Aphorisms: From the Writings of Oswald Spengler

Man makes history; woman is history. The reproduction of the species is feminine: it runs steadily and quietly through all species, animal or human, through all short-lived cultures. It is primary, unchanging, everlasting, maternal, plantlike, and cultureless. If we look back we find that it is synonymous with life itself.


Little as we know about the events of the future, one thing is certain: the moving forces of the future will be none other than those of the past — the will of the stronger, healthy instincts, race, will to property, and power.


The question of whether world peace will ever be possible can only be answered by someone familiar with world history. To be familiar with world history means, however, to know human beings as they have been and always will be. There is a vast difference, which most people will never comprehend, between viewing future history as it will be and viewing it as one might like it to be. Peace is a desire, war is a fact; and history has never paid heed to human desires and ideals …


Talk of world peace is heard today only among the white peoples, and not among the much more numerous colored races. This is a perilous state of affairs. When individual thinkers and idealists talk of peace, as they have done since time immemorial, the effect is negligible. But when whole peoples become pacifistic it is a symptom of senility. Strong and unspent races are not pacifistic. To adopt such a position is to abandon the future, for the pacifist ideal is a terminal condition that is contrary to the basic facts of existence. As long as man continues to evolve, there will be wars …


Pacifism means letting the non-pacifists have control … Pacifism will remain an ideal, war a fact. If the white races are resolved never to wage war again, the colored will act differently and become rulers of the world.


The wealth of birth in primitive populations is a natural phenomenon, the very existence of which no one thinks about, let alone its advantages or disadvantages. Where reasons for questioning the existence of life enter the human consciousness, life itself has already become questionable.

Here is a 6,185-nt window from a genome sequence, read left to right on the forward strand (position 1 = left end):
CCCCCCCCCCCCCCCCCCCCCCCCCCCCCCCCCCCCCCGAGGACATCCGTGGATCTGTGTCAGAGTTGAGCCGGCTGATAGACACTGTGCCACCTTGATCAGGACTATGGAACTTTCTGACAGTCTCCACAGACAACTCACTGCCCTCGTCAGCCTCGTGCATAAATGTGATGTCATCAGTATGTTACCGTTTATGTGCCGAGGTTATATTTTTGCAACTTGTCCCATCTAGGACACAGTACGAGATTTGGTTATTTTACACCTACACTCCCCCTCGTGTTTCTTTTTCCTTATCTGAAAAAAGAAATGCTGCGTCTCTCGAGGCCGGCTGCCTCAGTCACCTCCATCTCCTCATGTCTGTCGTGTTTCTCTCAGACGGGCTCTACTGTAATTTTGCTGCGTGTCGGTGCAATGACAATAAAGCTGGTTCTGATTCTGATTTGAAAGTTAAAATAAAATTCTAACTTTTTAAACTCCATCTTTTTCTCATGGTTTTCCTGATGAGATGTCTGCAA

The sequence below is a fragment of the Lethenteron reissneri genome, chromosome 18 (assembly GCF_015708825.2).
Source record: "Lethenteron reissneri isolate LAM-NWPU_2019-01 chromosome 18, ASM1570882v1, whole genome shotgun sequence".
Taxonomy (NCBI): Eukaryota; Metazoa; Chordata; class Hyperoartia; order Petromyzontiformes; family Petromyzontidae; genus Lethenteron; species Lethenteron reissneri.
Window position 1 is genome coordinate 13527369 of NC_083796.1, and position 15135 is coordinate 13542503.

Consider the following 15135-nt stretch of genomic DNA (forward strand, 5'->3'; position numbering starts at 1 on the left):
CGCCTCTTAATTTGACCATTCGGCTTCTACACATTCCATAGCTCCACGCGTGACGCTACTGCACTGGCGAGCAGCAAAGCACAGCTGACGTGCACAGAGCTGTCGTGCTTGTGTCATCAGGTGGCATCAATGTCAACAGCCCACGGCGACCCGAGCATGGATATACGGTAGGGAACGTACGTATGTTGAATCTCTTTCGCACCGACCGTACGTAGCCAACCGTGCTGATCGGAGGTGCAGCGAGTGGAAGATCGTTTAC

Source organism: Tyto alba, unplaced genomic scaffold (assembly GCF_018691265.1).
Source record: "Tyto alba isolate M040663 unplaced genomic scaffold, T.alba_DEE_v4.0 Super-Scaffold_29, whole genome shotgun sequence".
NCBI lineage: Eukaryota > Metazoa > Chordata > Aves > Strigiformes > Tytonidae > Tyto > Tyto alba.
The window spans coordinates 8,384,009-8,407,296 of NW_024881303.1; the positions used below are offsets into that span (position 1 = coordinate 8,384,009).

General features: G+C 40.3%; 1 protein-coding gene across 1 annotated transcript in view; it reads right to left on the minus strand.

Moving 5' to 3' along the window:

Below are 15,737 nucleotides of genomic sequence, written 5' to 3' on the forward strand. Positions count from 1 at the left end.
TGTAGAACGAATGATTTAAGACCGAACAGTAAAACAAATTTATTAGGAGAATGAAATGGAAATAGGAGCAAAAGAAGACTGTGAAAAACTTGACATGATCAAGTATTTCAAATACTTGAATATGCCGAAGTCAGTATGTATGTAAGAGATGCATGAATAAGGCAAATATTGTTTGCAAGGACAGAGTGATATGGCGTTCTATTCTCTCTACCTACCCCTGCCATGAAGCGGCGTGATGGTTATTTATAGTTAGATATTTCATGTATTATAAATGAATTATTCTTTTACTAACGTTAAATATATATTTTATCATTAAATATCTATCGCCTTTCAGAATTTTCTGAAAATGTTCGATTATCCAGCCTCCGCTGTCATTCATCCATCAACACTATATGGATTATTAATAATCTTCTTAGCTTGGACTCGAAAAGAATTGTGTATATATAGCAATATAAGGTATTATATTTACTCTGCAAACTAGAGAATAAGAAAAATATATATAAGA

Suddenly all those individuals who yesterday felt that “we” meant only their families, their professions, or perhaps their communities, become men of the nation. Their emotions and thoughts, their egos, that “something” within them, all are transformed: they have become historical.


This is our task: to make as meaningful as possible this life that has been bestowed upon us, this reality with which fate has surrounded us; to live in such a way that we may be proud of ourselves; to act in such a way that some part of us lives on.


Animals and primitive men are neither perverse nor licentious. Their Eros is in rhythmic harmony with the universe… Only civilization has made a problem of erotism, converted it into unrestrained greed.


The common man wants nothing of life but health, longevity, amusement, comfort — “happiness.” He who does not despise this should turn his eyes from world history, for it contains nothing of the sort. The best that history has created is great suffering.


In history it is not idealism, goodness or morality that reign — their kingdom is not of this world — but rather resolve, energy, presence of mind, and practical ability. One cannot erase this fact with laments and moral judgments. That is the way man is; that is the way life is; that is way history is.


Bibliographic information
Author: Spengler, Oswald
Title: Aphorisms: From the Writings of Oswald Spengler
Source: The Journal for Historical Review
Date: March/April 1998
Issue: Volume 17 number 2
Location: Page 8
ISSN: 0195-6752
Attribution: "Reprinted from The Journal of Historical Review, PO Box 2739, Newport Beach, CA 92659, USA.”
Please send a copy of all reprints to the Editor.